Russian Security Sweep

Moscow police pressed on with a security sweep Wednesday in response to the deadly explosions that have rocked Russia, but politicians insisted there were no plans to impose emergency regulations.

Police have searched for explosives in apartment buildings throughout the Russian capital, and have demanded identity documents from people in subway stations, outdoor markets and busy intersections throughout the city.

Russian authorities suspect Islamic militants from southern Russia are responsible for three huge explosions this month that have killed at least 275 people, including 118 who died in a Moscow apartment explosion on Monday.

No one has claimed responsibility for the explosions, and authorities have not produced any evidence linking the blasts to any particular group.

Still, police have concentrated mostly on dark-skinned men assumed to be from the southern Caucasus Mountains region, where Islamic rebels are battling government troops.

The Interfax news agency, citing law enforcement sources, said authorities have found a truck that may have been involved in bringing explosives to Moscow. Police suspect that explosives may have been transported to the capital hidden in bags labeled as sugar.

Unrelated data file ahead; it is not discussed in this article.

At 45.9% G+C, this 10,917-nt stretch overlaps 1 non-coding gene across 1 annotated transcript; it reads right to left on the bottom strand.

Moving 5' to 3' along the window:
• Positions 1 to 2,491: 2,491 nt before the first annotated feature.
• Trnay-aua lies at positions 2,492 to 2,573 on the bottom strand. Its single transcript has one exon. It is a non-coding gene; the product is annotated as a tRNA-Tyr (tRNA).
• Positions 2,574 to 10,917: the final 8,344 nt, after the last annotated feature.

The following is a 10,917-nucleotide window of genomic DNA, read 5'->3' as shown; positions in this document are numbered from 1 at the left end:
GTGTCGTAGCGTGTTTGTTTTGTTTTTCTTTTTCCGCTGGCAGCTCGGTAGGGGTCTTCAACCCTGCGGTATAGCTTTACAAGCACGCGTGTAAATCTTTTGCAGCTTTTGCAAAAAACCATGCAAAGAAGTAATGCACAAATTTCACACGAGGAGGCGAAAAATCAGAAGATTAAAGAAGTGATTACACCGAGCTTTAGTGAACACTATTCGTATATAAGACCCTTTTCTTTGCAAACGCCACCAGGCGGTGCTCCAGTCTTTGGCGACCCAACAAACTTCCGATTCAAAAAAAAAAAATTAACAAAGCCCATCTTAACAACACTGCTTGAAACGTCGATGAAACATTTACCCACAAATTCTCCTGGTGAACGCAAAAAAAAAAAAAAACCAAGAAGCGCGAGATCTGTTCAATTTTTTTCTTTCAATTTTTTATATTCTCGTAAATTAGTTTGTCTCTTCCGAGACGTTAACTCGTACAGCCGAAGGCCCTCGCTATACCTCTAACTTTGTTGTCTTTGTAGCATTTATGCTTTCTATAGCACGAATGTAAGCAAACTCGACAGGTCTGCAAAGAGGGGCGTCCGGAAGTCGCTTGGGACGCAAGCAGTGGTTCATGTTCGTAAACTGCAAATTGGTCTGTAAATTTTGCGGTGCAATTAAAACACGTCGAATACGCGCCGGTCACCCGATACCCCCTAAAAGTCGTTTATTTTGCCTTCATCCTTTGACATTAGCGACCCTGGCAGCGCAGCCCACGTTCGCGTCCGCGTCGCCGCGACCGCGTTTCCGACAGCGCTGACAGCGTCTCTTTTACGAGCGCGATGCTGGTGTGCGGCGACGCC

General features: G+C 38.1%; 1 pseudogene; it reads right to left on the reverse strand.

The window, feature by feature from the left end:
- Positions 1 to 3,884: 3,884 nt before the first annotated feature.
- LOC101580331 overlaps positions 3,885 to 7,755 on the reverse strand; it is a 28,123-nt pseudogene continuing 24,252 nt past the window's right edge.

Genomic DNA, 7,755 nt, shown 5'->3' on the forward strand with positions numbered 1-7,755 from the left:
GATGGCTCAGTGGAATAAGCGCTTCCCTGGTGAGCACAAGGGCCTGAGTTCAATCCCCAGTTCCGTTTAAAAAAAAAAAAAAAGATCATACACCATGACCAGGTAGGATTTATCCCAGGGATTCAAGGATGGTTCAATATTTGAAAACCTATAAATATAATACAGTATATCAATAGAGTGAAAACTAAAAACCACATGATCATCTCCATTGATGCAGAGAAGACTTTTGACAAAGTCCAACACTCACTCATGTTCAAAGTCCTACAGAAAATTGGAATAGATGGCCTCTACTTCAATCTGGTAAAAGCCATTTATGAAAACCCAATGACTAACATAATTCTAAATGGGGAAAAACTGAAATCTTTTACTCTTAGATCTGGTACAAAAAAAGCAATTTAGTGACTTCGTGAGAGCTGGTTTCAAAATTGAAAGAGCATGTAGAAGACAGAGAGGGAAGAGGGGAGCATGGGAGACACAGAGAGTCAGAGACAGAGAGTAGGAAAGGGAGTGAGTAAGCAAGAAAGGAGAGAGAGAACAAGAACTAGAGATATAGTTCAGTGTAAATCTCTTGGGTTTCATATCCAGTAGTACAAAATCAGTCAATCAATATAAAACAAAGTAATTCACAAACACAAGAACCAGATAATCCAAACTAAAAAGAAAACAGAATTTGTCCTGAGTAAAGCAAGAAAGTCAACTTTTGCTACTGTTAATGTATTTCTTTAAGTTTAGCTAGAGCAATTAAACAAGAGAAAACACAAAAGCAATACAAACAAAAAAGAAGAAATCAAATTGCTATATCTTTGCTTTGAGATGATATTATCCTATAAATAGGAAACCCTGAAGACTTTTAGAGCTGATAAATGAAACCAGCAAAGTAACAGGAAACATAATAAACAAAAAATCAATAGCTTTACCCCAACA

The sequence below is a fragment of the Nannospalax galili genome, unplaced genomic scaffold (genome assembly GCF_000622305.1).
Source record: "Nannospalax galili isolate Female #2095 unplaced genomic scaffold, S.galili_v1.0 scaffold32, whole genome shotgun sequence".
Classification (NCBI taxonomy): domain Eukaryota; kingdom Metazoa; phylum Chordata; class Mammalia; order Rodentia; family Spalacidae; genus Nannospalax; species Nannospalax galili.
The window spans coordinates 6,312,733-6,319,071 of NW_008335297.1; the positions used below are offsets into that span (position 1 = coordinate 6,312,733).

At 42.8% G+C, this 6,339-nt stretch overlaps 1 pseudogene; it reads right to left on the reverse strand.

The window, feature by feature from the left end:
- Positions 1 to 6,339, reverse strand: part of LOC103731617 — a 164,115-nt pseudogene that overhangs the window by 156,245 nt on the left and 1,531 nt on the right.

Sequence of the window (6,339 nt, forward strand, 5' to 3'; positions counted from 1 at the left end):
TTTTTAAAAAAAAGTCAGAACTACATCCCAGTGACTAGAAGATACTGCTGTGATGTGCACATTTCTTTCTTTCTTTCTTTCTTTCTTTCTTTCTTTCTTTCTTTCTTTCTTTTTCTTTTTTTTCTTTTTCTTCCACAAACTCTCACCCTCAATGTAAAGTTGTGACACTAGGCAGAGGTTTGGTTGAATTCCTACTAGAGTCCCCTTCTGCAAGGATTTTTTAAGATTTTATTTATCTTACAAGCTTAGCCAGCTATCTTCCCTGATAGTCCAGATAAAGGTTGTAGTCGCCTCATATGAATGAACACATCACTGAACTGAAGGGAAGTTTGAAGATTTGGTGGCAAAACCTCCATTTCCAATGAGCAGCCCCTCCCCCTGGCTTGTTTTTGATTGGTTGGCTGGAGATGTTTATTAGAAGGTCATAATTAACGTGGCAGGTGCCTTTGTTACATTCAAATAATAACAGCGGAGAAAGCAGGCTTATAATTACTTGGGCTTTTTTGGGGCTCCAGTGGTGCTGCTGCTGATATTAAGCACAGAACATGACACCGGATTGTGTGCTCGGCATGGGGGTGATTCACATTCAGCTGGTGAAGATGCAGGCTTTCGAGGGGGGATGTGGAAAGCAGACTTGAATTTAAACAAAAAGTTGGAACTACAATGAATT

But there was no word on whether police had been able to link the truck and its contents to the two Moscow explosions in the past week.

Police said Tuesday that three suspects had been detained. Two of the detainees owned companies with offices on the ground floor of one of the destroyed buildings.

Police released sketches and photographs of three other men suspected of involvement, including a man who allegedly rented space in both buildings.

Prime Minister Vladimir Putin said Wednesday that the people who carried out the bombing were hiding in the breakaway republic of Chechnya, adding that Russia would ask the Chechen government to Â"hand over the criminals.Â"

On Tuesday, Putin called for a Â"quarantineÂ" around Chechnya to cut off a route for weapons and Islamic militants, and for applying Â"tough economic sanctionsÂ" against the territory.

Meanwhile, President Boris Yeltsin's government has said it has no intention of imposing emergency regulations.

Gennady Seleznyov, the speaker of parliament's lower house and a frequent critic of Yeltsin, also said he was opposed to a state of emergency.

Russia has Â"enough strength and the means to do away with the rebels in (southern Russia) and with the terrorists in the rest of Russia,Â" said Seleznyov, a Communist.

The government has Â"all the necessary legal levers to restore order even in this serious situation,Â" Seleznyov said.

Russia has not faced terrorism on this scale previously, and the government has asked for the United States and other countries to provide expertise.

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